NW story: Can’t do TDD, they haven’t even figured out unit tests yet!
TDD is easier.My personal goal is to show you Robbie’s point of view. Perhaps you’ll make it your own.
Codified by Kent Beck.From his XP practices.Led to automated unit-test frameworks and refactoring tools.Adapted by Agilists into two distinct practices.
Problem:Time spent RE-testingTime spent debugging
SolutionFastRepeatable resultsBetter than…
Story 15 years old, at least (Phoenix).Truck stuck.Fire dept and others arrive and try to figure out what to do.Anecdotally, a young man walks up and says “Why not deflate the tires?”Developers can think about a problem and come up with a possible solution.BUT…first specify the question (Jeopardy-style)
We’re talking about a single coding event (story?) and it’s test. If the coding cycle is months, then the delay could be months.The developer will have forgotten. The BA/PO may have forgotten, too!<done with anim and closing gap> Where do we gain value from testing? Running the test, or writing it?
If you have to think about how you’d interact with the product, what are you doing? [Analysis]This is the final detailed analysis of a story before AND WHILE it’s being implemented. JIT Analysis!
Reduces defects now: Tells you when a task is done, and done correctly.Reduces defects later: Comprehensive suite of isolated regression tests detect and isolate failures immediately.Much less time troubleshooting/debugging and re-testing.For developersBugs are easier and faster to fix while they’re freshBugs are found and fixed before other dependent code is writtenFewer returns from QA, more time spent on developing not fixingFor TestersSpend more time on more critical testing (not finding and validating defects)For the Whole TeamDaily measurable progressProduct health and flexibilitySanity in the workplace and enjoyable work
Problem: Iterations imply incremental developmentChange can result in a negative feedback loop - ENTROPY: The Agilist’s DilemmaWe have to address this. It’s not easy, until it becomes easy. At first, we’d rather not check the oil…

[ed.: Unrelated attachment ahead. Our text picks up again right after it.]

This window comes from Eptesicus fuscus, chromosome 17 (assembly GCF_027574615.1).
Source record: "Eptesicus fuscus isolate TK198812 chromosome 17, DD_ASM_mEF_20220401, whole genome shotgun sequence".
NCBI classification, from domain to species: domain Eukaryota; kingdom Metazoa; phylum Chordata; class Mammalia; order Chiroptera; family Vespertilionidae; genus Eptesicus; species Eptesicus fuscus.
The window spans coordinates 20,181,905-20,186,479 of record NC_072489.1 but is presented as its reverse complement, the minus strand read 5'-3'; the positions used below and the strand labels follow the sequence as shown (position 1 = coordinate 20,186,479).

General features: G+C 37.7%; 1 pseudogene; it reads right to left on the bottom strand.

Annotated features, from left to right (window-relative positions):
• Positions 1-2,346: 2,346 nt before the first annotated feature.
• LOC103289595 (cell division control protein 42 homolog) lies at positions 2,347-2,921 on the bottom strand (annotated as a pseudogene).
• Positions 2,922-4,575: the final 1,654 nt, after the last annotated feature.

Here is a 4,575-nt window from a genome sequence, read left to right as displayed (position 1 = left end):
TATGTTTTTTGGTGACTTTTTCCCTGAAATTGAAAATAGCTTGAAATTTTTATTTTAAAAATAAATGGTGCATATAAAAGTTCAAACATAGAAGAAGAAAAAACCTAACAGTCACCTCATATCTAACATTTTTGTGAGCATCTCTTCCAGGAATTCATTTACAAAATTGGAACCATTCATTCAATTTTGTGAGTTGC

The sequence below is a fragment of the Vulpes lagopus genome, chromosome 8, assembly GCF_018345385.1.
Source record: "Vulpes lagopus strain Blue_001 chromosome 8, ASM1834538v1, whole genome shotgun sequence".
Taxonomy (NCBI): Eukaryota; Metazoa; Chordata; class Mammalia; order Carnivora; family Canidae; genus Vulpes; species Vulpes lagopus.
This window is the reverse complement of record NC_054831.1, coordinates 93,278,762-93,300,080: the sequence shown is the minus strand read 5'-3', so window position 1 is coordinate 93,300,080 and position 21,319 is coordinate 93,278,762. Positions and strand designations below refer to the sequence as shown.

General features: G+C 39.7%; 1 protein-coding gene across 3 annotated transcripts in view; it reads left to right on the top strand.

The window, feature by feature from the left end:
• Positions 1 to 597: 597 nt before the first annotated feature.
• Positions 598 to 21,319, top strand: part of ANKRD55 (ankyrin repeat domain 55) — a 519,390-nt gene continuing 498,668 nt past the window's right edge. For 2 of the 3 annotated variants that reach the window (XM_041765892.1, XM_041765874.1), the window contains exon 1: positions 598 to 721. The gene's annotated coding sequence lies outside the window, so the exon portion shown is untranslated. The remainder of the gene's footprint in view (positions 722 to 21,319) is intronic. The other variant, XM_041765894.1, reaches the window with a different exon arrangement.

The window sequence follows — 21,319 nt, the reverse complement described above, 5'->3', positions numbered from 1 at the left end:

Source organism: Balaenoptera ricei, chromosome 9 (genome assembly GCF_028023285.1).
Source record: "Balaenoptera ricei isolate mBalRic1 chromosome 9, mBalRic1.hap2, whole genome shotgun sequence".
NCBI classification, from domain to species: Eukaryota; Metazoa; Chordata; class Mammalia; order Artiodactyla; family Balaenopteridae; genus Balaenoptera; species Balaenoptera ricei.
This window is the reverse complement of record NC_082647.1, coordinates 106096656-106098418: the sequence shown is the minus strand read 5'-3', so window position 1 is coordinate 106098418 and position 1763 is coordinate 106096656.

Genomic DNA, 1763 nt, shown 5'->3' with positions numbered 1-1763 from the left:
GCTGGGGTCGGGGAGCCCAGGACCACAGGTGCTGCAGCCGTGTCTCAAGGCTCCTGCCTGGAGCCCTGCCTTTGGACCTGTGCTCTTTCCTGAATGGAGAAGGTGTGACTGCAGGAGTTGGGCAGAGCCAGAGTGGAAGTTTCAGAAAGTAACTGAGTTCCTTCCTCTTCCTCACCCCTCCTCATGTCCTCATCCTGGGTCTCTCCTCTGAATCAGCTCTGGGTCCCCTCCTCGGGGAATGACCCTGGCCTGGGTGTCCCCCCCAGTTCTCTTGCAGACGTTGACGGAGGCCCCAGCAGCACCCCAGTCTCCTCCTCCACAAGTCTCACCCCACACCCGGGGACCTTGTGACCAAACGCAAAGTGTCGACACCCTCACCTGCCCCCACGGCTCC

One Analogy for the DesignThe suite of tests preserves all prior behavior while we address design, allowing for Emergent Designs
AnAnalogy for theProgrammer:Each test remains as an individual investment in the behavior and the quality of the design
Does TDD Work?Microsoft and IBM…Also, “approximately 40% fewer defects” Laurie Williams for ACMdefect rate is considerably lowerfuture enhancements easierin a dynamic market. defects quickly detected
Weinberg’s “Are Your Lights On?” Golden ______OTIS2 data conversionOTIS2 “GUI” conversionDenali Internationalization
Roadblocks to AdoptionDevelopers skip refactoring, don’t spend the minute to look for and clean up a new bit of code duplication.Inexperienced coaches who confuse the developer-style TDD with the team ATDDManagers waffling over the use of TDD, which limits its effectiveness…and others.
A habit…We still use when times are tough…Because we know there is a long-term benefit.Habit: 30-days, support-groupBenefits org, team, individualDiscipline prevents regret (debt).
We thought about “Deposit” except that’s not what it is once it’s been deposited<click>And we’re going to tackle Holding first
Holding has a useful interface so it may convert its value to different currency, but… the conversion doesn’t really belong in Holding, does it? My gut is telling me it will be helpful to isolate it, keep it simpleIf we guess wrong? Refactor away CurrencyConverter. RARE REFACTORING!
Read it<click>tolerance<click> won’t compile, of course
VS writes this. Nice, in case we ever forget, but I want the test to FAIL, not THROW.
Is this crazy?
If it’s a constant, make it a constantOr find a simplistic implementation
If there’s no clear refactoring, go on to the next test.
Rodin’s chipping away whatever didn’t look like a seated manTriangulation *IS* Test-First<click>Don’t add more production BEHAVIOR without a failing test.
This is a perfectly good design for what we’ve asked the system to do so far.As long as the design does not start to DEGRADE!
It’s not really about reduction of duplication, but about arranging for all tests in the class.One test class per behavior group.
What if we don’t know?Find out, or make it happen.
Why? To isolate the problem.Note that we’re thinking about parameter lists. “Programming by intention”. If we miss one, we can refactor further, later.
Should the converter know?
We’re deferring the decision.<TODO: Maybe draw a sequence diagram!>
Part of Emergent Design: Discovering that YOU need something, and building it.
Refactor? Is there duplication?
If you doubt yourself, just change one of the 50’s.Now there’s duplication in the test. Make a constant <TODO: do it!>
We’re not actually going to do it, but what might it look like?
We could do these.Or we could, as a team, test that they are impossible.What benefit in NOT doing these? [Simplicity, else each object has to be defensive, as though it were being exposed to “other programmers”]
Which I will leave for the enthusiastic TDD programmer to complete (it ain’t hard)